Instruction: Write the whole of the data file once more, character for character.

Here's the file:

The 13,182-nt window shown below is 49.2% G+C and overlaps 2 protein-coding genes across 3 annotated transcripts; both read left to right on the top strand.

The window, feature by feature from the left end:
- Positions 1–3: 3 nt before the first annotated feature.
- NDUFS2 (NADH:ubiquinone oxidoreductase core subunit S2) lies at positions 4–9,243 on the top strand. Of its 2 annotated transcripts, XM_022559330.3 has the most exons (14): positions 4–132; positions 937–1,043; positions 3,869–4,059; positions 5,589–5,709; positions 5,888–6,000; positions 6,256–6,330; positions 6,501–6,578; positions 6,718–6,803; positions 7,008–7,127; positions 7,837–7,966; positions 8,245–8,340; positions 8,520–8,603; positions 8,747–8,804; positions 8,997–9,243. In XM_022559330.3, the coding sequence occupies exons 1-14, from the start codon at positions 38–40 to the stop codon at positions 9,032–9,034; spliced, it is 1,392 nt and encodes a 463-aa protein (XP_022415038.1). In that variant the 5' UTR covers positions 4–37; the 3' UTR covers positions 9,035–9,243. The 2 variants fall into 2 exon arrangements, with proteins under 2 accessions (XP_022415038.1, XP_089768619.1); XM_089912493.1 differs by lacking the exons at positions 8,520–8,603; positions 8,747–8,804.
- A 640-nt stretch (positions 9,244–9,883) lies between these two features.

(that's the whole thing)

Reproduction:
The 13,182-nt window shown below is 49.2% G+C and overlaps 2 protein-coding genes across 3 annotated transcripts; both read left to right on the top strand.

The window, feature by feature from the left end:
- Positions 1–3: 3 nt before the first annotated feature.
- NDUFS2 (NADH:ubiquinone oxidoreductase core subunit S2) lies at positions 4–9,243 on the top strand. Of its 2 annotated transcripts, XM_022559330.3 has the most exons (14): positions 4–132; positions 937–1,043; positions 3,869–4,059; positions 5,589–5,709; positions 5,888–6,000; positions 6,256–6,330; positions 6,501–6,578; positions 6,718–6,803; positions 7,008–7,127; positions 7,837–7,966; positions 8,245–8,340; positions 8,520–8,603; positions 8,747–8,804; positions 8,997–9,243. In XM_022559330.3, the coding sequence occupies exons 1-14, from the start codon at positions 38–40 to the stop codon at positions 9,032–9,034; spliced, it is 1,392 nt and encodes a 463-aa protein (XP_022415038.1). In that variant the 5' UTR covers positions 4–37; the 3' UTR covers positions 9,035–9,243. The 2 variants fall into 2 exon arrangements, with proteins under 2 accessions (XP_022415038.1, XP_089768619.1); XM_089912493.1 differs by lacking the exons at positions 8,520–8,603; positions 8,747–8,804.
- A 640-nt stretch (positions 9,244–9,883) lies between these two features.